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6 March 2019

With Jonathan Pearlman

Trade deal hype

Almost nine years ago, then prime minister Julia Gillard visited Jakarta and announced that talks had started on a free trade deal that would transform ties with Indonesia. On Monday, the agreement was signed. Scott Morrison did not attend the ceremony in Jakarta, perhaps wary of reminding Indonesians of his proposal last year to move the Australian embassy in Israel to Jerusalem, which angered Indonesia and further delayed negotiations. Nonetheless, Morrison and his predecessors have all expressed hope that the agreement will finally address one of the great challenges of Australian foreign policy: to strengthen the nation’s thin links with its largest neighbour. The question, then, is whether bilateral trade deals such as this actually create meaningful ties between the two partner countries.

The answer, according to Jeffrey Wilson, research director at the Perth USAsia Centre and expert on Australian free trade deals in Asia, is that they do not. Historically, he explains, Australia’s trade deals were intended to apply to products that were not already covered by the World Trade Organization, but policymakers have increasingly tried to use them to promote “broader strategic partnerships”. “These are international treaties on tariffs and trade-related regulations – they are not a promise to be best friends,” Wilson told me. “They seem an odd foreign policy instrument for building relations. You can’t codify relationships.” 

Some experts have suggested the deals have a “CNN effect” – that is, they draw attention to the other country and encourage local policymakers, businesses and others to consider avenues for new partnerships. “This is widely believed and is often cited by business groups as a benefit of FTAs [free trade agreements],” Wilson says, “but I have never heard any evidence to prove it. It is not incredible, but no one has actually done a quantitative study on it.”

Australia has nine bilateral trade deals in force, ranging from its first, with New Zealand in 1983, to more recent ones with the United States (2005), South Korea (2014), Japan (2015) and China (2015). In the past year, three others have been ratified – with Hong Kong, Peru and now Indonesia. These agreements often appear to crown an era of warming diplomatic ties between Australia and its partner, but they do not provide any guarantee that closeness will continue. For instance, the agreement with China has not prevented turbulence in the relationship, including tensions over Australia’s foreign interference laws. New Zealand was the first Western country to sign a free trade deal with China, yet many analysts believe that Auckland has been a sort of testing ground for Beijing’s efforts to intervene in domestic affairs or retaliate against perceived slights.

There are high hopes for Australia’s deal with Indonesia, a nation of 270 million people that is expected to become one of the world’s five biggest economies by 2030. Since Gillard announced the negotiations, Indonesia has slipped from being Australia’s twelfth-largest trade partner to its thirteenth, even as Indonesia’s economy has grown by more than 5 per cent a year. The political relationship has been famously marred by missteps and misunderstandings. The flow of migrants and international students from Indonesia remains relatively low, and most Australian visitors do not travel there beyond Bali. As Jennifer Rayner wrote in an essay in Australian Foreign Affairs, Indonesia’s rise, coupled with its current weak links with Australia, creates “a risk that it will simply look straight past us, to partners elsewhere in the region and beyond . . . That would be a grievously missed opportunity for Australia as we look to diversify our economy away from China and protect our own affluence in the years to come.”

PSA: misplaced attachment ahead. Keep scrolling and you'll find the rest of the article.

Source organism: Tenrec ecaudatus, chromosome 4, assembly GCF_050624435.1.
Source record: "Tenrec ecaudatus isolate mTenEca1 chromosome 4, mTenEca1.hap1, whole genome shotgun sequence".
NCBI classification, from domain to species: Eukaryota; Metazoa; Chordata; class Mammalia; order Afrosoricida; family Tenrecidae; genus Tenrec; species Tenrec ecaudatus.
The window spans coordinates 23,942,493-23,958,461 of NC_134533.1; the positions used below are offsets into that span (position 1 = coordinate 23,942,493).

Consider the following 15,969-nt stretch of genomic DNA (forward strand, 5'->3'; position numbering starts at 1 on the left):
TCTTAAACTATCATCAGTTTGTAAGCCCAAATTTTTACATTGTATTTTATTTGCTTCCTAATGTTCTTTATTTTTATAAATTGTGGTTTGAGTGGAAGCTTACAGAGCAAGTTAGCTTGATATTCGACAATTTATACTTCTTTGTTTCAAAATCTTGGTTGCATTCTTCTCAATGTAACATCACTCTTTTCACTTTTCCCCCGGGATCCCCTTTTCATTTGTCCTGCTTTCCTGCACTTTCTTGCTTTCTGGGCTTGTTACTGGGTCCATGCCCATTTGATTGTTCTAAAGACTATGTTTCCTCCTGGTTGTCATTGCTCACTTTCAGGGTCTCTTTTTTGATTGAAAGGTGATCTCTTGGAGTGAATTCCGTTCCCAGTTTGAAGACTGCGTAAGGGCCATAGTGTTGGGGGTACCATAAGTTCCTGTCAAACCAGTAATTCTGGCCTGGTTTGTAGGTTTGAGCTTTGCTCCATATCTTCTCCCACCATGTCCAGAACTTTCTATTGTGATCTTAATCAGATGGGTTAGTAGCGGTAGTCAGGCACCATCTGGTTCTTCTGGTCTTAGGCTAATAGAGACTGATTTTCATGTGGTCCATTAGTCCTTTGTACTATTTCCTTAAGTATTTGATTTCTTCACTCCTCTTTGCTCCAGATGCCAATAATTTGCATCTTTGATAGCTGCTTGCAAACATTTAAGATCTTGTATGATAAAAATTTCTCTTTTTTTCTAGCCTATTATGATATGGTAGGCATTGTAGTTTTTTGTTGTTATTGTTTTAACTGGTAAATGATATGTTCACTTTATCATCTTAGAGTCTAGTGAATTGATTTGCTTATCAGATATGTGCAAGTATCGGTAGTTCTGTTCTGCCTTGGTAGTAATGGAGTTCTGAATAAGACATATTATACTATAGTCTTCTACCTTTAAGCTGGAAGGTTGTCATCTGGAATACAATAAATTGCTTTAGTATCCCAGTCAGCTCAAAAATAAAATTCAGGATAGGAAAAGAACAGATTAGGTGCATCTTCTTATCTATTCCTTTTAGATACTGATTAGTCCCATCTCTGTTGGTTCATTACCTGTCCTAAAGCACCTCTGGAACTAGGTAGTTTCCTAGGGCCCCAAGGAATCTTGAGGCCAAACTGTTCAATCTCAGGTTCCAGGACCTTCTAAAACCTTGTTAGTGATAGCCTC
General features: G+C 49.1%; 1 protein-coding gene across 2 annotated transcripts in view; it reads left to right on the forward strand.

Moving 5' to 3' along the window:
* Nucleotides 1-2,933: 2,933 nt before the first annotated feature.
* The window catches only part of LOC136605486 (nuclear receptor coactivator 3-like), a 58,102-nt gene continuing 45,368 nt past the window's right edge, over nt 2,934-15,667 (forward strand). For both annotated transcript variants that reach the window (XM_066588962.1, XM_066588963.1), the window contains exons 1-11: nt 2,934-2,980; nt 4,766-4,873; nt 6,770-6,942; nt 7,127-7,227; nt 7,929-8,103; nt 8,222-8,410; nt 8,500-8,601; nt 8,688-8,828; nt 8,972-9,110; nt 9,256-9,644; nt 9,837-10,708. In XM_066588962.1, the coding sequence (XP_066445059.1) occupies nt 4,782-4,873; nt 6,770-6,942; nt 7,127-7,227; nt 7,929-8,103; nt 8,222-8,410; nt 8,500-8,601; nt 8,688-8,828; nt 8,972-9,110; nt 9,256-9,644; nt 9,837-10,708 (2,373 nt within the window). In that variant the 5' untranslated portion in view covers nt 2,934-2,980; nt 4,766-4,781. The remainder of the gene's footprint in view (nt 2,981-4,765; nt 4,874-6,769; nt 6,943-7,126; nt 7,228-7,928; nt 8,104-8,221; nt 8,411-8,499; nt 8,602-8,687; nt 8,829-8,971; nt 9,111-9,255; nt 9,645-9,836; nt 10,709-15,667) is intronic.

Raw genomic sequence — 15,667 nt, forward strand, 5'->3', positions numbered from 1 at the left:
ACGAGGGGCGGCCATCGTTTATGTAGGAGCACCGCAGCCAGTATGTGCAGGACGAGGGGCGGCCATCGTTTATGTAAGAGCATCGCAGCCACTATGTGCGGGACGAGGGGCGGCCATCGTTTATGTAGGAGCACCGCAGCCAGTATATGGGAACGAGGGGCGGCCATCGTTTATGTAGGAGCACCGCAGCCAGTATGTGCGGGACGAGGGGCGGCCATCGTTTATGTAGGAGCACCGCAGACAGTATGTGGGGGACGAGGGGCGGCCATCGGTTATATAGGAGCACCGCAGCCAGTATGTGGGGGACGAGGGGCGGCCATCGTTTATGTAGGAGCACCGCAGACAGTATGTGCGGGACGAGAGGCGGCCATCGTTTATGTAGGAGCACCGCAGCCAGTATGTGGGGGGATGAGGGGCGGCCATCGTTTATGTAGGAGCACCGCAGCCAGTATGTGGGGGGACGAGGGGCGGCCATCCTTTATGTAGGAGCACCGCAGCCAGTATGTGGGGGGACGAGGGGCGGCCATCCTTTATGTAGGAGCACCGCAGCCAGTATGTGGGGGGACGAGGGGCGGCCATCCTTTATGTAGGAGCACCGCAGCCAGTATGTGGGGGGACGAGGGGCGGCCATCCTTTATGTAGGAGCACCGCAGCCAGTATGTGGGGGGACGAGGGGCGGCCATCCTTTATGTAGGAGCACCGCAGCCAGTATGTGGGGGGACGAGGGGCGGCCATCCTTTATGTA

To the credit of Australia and its diplomats, this deal is one of the first major bilateral trade agreements that Indonesia has signed. It will promote mining and agricultural trade and will allow Australian universities to operate in Indonesia. Significantly, it will also increase the number of work and holiday visas for Indonesians from 1000 to 5000 over the next six years.

But, according to Wilson, its overall effects are likely to be limited – and any opportunities that it creates should be seized within the first twelve months, while both sides are firmly committed to its success. “This would be one of the best deals anyone has got out of Indonesia, but it is still not a great deal,” he says. “It is better than nothing. There is a transitory effect in the wake of the signing where it jams your foot in the door. If there is a time for our government and businesses and political diplomats to walk through that door, that time is now.”


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Free from Australian Foreign Affairs

Identity: Contemporary Identity Politics and the Struggle for Recognition, book review by Christos Tsiolkas

“I started annotating my copy of the book with questions. Why do some nations develop a social-democratic form of liberalism? Why for others is it more laissez-faire, and for others still a conservative and statist form of democracy? Trying to corral the myriad forms of liberalism into an epochal cosmopolitan and globalised unity, Fukuyama overlooks one of liberalism’s great strengths: its resilient and pragmatic promiscuity.” Christos Tsiolkas, HERE



The government has an obligation not to make citizens stateless.


I would not take a decision [that] would leave [an] individual stateless.


If you commit a crime . . . against Australia, the country that gave you your liberty, then that will be taken from you.


Sources: Stuff, Reuters, Prime Minister of Australia

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